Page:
But way back then, events occurred that would be unconscionable now.
An 18 year old assistant housemaster piling four 13 year olds into a rusting Hillman 10 that I had bought for a few pounds and added brakes from another car? Then driving them to a sunny evening race meeting at Pontefract after prep?
There were other such extraordinary excursions permitted including taking a dozen to the heaving terraces at nearby Bootham Crescent to see fierce rivals York City and Hull City in League Division Three (“League One” these days) in front of 19,000 partisans (usual crowd 6,000). York lost 1-2 which helped the teaching of “learning to lose gracefully”, albeit through clenched teeth.
Regrettably, I could not take school parties to the big York race meetings because they were and are all midweek daytime, same as Ascot, Goodwood, Chester and so on.
The meeting at York last week is within school term, but the Ebor Meeting is out of term.
SMART CALL ran last week at York finishing a creditable 3rd in the Group 2 Middleton Stakes for fillies and mares – she by now being a 6 year old (northern time) version of the latter – over York’s extended mile and a quarter, the Dante distance. In the Dante itself, for 3 year olds only thus a serious Derby trial, ROARING LION may or may not have thrown a spanner in the works of SAXON WARRIOR’s all-the-rage status, but at least did great justice to himself, while last year’s super sprinter HARRY ANGEL made his seasonal debut with ease in the Duke of York aiming for another July Cup.
In 2004, when Ascot was being rebuilt, the Royal Meeting was moved to York. So often called “The Ascot of the North”, York’s broad, fair acres were the obvious substitute location. We were fortunate enough to have two racing-experiences-of-a-lifetime rolled into one: a winner at Royal Ascot and a winner of a black type race at York.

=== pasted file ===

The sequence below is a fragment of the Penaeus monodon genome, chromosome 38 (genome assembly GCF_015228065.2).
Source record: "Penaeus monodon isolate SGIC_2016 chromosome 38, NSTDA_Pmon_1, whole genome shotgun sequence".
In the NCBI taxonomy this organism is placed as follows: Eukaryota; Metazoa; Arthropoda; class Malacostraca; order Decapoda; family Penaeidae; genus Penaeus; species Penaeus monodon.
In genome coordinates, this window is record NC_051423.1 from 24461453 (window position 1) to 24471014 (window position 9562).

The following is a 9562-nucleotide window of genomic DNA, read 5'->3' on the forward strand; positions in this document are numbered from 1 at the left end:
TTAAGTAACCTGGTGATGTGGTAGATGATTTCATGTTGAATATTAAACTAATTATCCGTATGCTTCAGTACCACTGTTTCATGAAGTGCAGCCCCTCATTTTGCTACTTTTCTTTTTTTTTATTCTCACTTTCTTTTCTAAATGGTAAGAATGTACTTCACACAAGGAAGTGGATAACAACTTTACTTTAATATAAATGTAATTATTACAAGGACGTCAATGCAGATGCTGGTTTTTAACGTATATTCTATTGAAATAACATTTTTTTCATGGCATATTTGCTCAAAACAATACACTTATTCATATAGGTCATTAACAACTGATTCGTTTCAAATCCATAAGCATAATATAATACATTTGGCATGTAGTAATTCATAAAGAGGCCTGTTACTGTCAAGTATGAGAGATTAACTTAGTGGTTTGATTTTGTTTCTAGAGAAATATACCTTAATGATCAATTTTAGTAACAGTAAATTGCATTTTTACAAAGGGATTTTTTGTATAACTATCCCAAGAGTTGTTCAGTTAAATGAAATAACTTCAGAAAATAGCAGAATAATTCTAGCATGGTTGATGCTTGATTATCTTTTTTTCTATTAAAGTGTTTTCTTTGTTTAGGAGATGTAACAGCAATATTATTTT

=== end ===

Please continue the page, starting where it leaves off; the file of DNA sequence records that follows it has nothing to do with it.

For readers who may visit the UK sometimes or often or once, put a day’s racing at York on your list. If London is the base, the trains to York are fast and often. The cab ride to the Knavesmire takes a few minutes, although many favour the couple of miles walk out under the walls, down the Tadcaster Road to the part of the Knavesmire where gruesome public executions took place for hundreds of years until the end of the 18th century.
Dick Turpin met his end there, but relative enlightenment saw all that finish in 1801.
Marvel at the Minster; shop in The Shambles; cruise the museums and enjoy the smart developments at York Racecourse.
UK racegoers who don’t go racing week in/week out but pick and choose their attendances say “It’ll soon be Ascot” or “Can’t wait for Goodwood”. Yet many professionals find Ascot exhausting – the older they get, the more exhausting perhaps.
None would ever decry Glorious Goodwood’s magnificent setting and its special Group 1s. Many “can’t wait” for Chester’s May meeting and many are waiting for the little local meeting down the road.
But many, many, would say “Yes, Yes, but it’s all about York”. –tt